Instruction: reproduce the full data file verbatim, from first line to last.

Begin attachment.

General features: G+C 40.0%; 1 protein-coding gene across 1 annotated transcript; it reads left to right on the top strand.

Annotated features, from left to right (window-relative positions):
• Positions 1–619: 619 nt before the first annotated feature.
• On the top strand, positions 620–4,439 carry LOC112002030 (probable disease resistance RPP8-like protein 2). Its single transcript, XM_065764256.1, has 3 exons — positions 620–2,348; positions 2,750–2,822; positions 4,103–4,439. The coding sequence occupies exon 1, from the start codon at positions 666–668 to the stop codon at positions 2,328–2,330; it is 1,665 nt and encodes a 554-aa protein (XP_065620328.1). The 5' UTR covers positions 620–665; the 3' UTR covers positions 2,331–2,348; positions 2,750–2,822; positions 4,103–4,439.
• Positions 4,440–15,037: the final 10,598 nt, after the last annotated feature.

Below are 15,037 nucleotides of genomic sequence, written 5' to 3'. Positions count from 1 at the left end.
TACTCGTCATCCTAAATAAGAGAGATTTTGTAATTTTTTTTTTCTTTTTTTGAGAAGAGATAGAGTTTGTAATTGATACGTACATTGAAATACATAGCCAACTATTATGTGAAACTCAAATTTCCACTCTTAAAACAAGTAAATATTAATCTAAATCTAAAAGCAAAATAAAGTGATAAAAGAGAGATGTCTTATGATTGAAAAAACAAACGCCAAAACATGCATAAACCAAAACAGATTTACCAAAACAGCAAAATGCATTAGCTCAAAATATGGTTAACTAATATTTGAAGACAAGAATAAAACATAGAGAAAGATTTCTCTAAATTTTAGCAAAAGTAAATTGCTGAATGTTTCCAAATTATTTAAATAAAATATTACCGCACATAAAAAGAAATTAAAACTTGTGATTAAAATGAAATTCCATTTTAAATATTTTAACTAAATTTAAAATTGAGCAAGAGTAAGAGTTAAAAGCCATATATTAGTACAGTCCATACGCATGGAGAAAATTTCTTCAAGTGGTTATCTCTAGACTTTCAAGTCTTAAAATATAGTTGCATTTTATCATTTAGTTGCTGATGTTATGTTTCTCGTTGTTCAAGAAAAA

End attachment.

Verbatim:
General features: G+C 40.0%; 1 protein-coding gene across 1 annotated transcript; it reads left to right on the top strand.

Annotated features, from left to right (window-relative positions):
• Positions 1–619: 619 nt before the first annotated feature.
• On the top strand, positions 620–4,439 carry LOC112002030 (probable disease resistance RPP8-like protein 2). Its single transcript, XM_065764256.1, has 3 exons — positions 620–2,348; positions 2,750–2,822; positions 4,103–4,439. The coding sequence occupies exon 1, from the start codon at positions 666–668 to the stop codon at positions 2,328–2,330; it is 1,665 nt and encodes a 554-aa protein (XP_065620328.1). The 5' UTR covers positions 620–665; the 3' UTR covers positions 2,331–2,348; positions 2,750–2,822; positions 4,103–4,439.
• Positions 4,440–15,037: the final 10,598 nt, after the last annotated feature.

Below are 15,037 nucleotides of genomic sequence, written 5' to 3'. Positions count from 1 at the left end.
TACTCGTCATCCTAAATAAGAGAGATTTTGTAATTTTTTTTTTCTTTTTTTGAGAAGAGATAGAGTTTGTAATTGATACGTACATTGAAATACATAGCCAACTATTATGTGAAACTCAAATTTCCACTCTTAAAACAAGTAAATATTAATCTAAATCTAAAAGCAAAATAAAGTGATAAAAGAGAGATGTCTTATGATTGAAAAAACAAACGCCAAAACATGCATAAACCAAAACAGATTTACCAAAACAGCAAAATGCATTAGCTCAAAATATGGTTAACTAATATTTGAAGACAAGAATAAAACATAGAGAAAGATTTCTCTAAATTTTAGCAAAAGTAAATTGCTGAATGTTTCCAAATTATTTAAATAAAATATTACCGCACATAAAAAGAAATTAAAACTTGTGATTAAAATGAAATTCCATTTTAAATATTTTAACTAAATTTAAAATTGAGCAAGAGTAAGAGTTAAAAGCCATATATTAGTACAGTCCATACGCATGGAGAAAATTTCTTCAAGTGGTTATCTCTAGACTTTCAAGTCTTAAAATATAGTTGCATTTTATCATTTAGTTGCTGATGTTATGTTTCTCGTTGTTCAAGAAAAA